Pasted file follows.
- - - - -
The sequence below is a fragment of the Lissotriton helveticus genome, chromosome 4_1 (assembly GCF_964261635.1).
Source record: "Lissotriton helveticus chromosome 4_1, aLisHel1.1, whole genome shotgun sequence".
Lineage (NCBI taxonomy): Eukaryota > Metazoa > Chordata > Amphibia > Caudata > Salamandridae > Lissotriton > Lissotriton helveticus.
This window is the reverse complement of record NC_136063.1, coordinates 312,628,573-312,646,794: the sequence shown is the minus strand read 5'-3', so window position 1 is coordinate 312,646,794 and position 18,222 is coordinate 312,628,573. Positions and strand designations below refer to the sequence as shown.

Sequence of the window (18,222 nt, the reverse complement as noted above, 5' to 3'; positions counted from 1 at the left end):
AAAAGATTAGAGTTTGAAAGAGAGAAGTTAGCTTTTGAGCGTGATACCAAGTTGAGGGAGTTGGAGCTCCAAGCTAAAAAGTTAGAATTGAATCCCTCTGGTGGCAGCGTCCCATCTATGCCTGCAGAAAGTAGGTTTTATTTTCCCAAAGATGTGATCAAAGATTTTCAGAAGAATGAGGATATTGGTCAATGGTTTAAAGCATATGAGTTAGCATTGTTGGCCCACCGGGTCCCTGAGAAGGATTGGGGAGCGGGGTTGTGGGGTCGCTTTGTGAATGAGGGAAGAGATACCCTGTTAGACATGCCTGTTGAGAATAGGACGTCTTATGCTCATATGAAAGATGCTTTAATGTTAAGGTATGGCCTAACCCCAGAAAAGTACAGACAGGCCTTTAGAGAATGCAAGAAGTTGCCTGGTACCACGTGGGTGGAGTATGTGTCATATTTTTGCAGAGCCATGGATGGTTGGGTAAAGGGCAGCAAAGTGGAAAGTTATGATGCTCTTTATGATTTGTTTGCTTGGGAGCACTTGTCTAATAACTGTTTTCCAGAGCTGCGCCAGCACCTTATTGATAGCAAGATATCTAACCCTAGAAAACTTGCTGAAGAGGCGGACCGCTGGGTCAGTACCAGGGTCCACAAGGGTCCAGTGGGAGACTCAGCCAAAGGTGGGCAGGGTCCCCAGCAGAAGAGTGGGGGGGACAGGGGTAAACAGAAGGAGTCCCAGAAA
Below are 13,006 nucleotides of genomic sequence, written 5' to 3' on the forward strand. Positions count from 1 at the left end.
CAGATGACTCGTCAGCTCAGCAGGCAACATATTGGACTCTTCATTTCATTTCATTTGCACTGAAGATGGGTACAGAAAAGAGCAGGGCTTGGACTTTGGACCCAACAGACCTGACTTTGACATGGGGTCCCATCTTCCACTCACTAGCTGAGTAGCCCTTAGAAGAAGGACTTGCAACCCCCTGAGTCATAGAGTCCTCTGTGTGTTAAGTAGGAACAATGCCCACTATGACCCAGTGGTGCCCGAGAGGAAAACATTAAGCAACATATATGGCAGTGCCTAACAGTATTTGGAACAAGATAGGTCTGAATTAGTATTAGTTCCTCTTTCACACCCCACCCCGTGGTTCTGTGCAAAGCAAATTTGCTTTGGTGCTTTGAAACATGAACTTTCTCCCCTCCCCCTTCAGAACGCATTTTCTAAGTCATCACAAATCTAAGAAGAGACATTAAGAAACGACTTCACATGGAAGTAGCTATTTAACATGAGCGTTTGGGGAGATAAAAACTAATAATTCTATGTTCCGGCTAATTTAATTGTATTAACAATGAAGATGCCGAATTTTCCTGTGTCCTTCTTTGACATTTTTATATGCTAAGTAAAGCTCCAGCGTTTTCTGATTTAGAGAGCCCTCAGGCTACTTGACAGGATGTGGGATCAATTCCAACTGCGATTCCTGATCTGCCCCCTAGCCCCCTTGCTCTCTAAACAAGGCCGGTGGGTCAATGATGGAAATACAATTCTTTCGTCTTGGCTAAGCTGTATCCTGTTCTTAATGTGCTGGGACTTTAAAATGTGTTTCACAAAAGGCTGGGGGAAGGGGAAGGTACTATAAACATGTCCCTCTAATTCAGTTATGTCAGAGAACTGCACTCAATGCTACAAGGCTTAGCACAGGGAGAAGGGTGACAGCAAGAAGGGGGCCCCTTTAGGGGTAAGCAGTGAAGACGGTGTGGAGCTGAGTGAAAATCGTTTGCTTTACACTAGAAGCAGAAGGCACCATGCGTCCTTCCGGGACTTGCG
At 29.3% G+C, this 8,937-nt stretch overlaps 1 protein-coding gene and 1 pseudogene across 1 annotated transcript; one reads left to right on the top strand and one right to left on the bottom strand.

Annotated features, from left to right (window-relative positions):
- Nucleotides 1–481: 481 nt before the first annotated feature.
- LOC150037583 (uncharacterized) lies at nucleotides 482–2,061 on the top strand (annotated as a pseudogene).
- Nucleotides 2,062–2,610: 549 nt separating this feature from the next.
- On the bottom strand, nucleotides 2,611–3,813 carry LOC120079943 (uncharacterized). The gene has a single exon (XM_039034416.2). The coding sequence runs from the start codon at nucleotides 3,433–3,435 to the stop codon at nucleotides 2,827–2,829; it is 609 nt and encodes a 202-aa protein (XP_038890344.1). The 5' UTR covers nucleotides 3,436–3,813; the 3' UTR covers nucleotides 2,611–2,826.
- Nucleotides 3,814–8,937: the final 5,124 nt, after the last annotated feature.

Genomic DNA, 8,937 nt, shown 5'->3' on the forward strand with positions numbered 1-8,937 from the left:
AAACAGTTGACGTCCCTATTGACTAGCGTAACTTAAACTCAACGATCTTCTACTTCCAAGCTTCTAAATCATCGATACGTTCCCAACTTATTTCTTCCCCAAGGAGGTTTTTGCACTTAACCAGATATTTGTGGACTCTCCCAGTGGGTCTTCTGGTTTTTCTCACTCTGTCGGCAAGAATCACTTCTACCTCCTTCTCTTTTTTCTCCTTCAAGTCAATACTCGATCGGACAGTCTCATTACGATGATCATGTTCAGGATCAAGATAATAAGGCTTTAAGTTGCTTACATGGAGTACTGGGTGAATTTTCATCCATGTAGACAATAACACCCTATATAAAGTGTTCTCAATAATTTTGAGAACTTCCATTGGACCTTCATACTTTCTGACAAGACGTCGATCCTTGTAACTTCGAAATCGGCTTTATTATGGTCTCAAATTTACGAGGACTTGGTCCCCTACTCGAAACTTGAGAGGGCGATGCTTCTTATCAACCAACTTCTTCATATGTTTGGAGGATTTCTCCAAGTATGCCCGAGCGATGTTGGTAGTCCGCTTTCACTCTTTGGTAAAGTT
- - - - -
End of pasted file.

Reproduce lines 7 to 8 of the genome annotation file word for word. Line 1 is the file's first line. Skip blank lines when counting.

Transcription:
Below are 13,006 nucleotides of genomic sequence, written 5' to 3' on the forward strand. Positions count from 1 at the left end.
CAGATGACTCGTCAGCTCAGCAGGCAACATATTGGACTCTTCATTTCATTTCATTTGCACTGAAGATGGGTACAGAAAAGAGCAGGGCTTGGACTTTGGACCCAACAGACCTGACTTTGACATGGGGTCCCATCTTCCACTCACTAGCTGAGTAGCCCTTAGAAGAAGGACTTGCAACCCCCTGAGTCATAGAGTCCTCTGTGTGTTAAGTAGGAACAATGCCCACTATGACCCAGTGGTGCCCGAGAGGAAAACATTAAGCAACATATATGGCAGTGCCTAACAGTATTTGGAACAAGATAGGTCTGAATTAGTATTAGTTCCTCTTTCACACCCCACCCCGTGGTTCTGTGCAAAGCAAATTTGCTTTGGTGCTTTGAAACATGAACTTTCTCCCCTCCCCCTTCAGAACGCATTTTCTAAGTCATCACAAATCTAAGAAGAGACATTAAGAAACGACTTCACATGGAAGTAGCTATTTAACATGAGCGTTTGGGGAGATAAAAACTAATAATTCTATGTTCCGGCTAATTTAATTGTATTAACAATGAAGATGCCGAATTTTCCTGTGTCCTTCTTTGACATTTTTATATGCTAAGTAAAGCTCCAGCGTTTTCTGATTTAGAGAGCCCTCAGGCTACTTGACAGGATGTGGGATCAATTCCAACTGCGATTCCTGATCTGCCCCCTAGCCCCCTTGCTCTCTAAACAAGGCCGGTGGGTCAATGATGGAAATACAATTCTTTCGTCTTGGCTAAGCTGTATCCTGTTCTTAATGTGCTGGGACTTTAAAATGTGTTTCACAAAAGGCTGGGGGAAGGGGAAGGTACTATAAACATGTCCCTCTAATTCAGTTATGTCAGAGAACTGCACTCAATGCTACAAGGCTTAGCACAGGGAGAAGGGTGACAGCAAGAAGGGGGCCCCTTTAGGGGTAAGCAGTGAAGACGGTGTGGAGCTGAGTGAAAATCGTTTGCTTTACACTAGAAGCAGAAGGCACCATGCGTCCTTCCGGGACTTGCG